Product Review of Atomidoodle
When learners start Atomidoodle, they can follow through stages of a tutorial or go straight to the leveled challenges. In each challenge, a machine called an “examinator” requests specific atoms. Kids have to get the requested atoms to the examinator by moving them through the maze-filled portal. Sometimes the correct atom is released and can be moved directly to the examinator. Other times, learners have to use a widget to produce the requested atoms.
Widgets either combine atoms (fusion) or split them (fission). Widgets can also hold atoms until learners are ready to send them to the examinator. For example, if the requested atom is helium, but only hydrogen atoms are released, learners can combine two hydrogen atoms in the fusion widget to get helium. Elements on the periodic table are unlocked as learners play and can be clicked to learn more about their properties. Fun facts pop up throughout gameplay.
Use the game as an enrichment or practice tool once learners are familiar with the periodic table and the atomic numbers of the elements. If possible, let learners complete the challenges individually for a given amount of time at the start or end of class. Alternatively, kids can work in small groups, taking turns to try to unlock an element. After each gameplay session, come together as a class and share the elements that were unlocked and any specific strategies learners used.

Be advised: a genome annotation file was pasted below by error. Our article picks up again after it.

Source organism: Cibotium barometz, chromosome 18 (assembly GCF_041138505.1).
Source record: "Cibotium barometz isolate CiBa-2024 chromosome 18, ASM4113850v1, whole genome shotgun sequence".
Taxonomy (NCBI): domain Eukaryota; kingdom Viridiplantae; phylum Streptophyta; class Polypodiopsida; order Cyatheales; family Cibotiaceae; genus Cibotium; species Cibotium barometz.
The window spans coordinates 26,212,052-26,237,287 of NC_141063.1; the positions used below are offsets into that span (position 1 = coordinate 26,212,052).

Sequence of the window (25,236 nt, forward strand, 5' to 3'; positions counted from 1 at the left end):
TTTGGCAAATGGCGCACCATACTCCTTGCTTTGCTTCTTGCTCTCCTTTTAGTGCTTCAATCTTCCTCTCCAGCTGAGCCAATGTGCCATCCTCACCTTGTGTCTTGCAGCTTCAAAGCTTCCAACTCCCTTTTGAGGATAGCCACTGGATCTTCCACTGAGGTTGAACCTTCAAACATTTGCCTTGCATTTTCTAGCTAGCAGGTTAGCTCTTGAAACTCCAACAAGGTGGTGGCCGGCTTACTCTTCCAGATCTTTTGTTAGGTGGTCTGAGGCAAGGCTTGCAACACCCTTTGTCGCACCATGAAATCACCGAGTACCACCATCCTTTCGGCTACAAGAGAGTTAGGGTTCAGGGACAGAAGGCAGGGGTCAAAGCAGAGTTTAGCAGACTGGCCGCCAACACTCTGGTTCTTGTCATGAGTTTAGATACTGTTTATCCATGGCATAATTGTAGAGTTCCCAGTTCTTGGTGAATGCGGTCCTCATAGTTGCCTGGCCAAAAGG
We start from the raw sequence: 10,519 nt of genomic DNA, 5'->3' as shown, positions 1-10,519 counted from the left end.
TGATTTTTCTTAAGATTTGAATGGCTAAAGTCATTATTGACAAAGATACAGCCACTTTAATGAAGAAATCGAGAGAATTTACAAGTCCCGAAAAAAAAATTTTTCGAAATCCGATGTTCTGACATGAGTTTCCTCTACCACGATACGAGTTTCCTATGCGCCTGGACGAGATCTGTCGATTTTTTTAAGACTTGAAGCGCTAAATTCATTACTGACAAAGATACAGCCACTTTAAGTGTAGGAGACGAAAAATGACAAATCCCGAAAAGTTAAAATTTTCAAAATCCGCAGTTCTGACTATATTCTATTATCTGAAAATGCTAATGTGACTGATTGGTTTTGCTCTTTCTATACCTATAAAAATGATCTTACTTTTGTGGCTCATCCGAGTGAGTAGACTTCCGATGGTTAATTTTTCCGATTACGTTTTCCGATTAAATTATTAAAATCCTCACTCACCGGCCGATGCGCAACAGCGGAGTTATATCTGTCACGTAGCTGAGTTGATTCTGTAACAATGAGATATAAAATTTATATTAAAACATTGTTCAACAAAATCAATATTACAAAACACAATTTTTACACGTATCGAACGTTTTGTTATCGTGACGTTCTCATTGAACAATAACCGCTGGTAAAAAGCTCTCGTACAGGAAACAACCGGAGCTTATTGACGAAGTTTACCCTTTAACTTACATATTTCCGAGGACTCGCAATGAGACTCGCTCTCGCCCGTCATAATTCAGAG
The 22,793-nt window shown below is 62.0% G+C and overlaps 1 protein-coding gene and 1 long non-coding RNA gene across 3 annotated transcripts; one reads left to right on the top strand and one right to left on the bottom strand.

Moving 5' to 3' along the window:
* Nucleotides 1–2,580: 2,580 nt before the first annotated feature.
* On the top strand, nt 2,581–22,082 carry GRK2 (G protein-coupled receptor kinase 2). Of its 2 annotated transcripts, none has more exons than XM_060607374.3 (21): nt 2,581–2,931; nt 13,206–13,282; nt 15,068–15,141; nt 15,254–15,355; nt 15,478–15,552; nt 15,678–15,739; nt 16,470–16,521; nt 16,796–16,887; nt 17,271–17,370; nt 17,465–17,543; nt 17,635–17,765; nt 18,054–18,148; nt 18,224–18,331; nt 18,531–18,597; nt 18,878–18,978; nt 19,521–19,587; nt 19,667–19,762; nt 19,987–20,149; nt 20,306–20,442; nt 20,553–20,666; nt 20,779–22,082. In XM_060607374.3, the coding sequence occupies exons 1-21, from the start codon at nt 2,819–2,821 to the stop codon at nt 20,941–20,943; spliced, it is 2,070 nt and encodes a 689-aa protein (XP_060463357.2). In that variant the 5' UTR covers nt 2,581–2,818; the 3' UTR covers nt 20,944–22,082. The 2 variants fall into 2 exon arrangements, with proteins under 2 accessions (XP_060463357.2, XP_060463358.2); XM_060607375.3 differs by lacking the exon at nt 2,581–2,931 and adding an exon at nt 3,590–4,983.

Atomidoodle makes learning about the elements a lot more fun than simply studying the periodic table. The fast-paced puzzlers will keep kids engaged as they learn how to identify atomic numbers and split and combine atoms to produce an atom with a specific atomic number. Using fission and fusion will also prompt learners to apply their math skills, as they mentally multiply and divide numbers before deciding whether or not these processes will work. Atoms must be moved along the mazes or they will explode. They can be built back up, but it takes time.
Because of the fast pace and the need to think quickly, this game is best suited for kids who know the basics of the periodic table. Adding a practice level or slowing the pace could make the game more appealing to kids who are just learning these concepts. An option to build atoms from scratch and see how they interact with other atoms might make the game better-aligned with the Next Generation Science Standards.
Overall User Consensus About the App
Students with some knowledge of the elements will likely find the fast pace insanely addictive; others may become frustrated at the steep learning curve.
Curriculum and Instruction
The game naturally increases in difficulty as kids continue to unlock elements. Once they’re unlocked, learners can read and review basic facts about each element, including its chemical symbol and atomic mass.
Students have the option to move through a tutorial that includes pop-up instructions. A setting to slow the pace for practice could help those who struggle to keep up.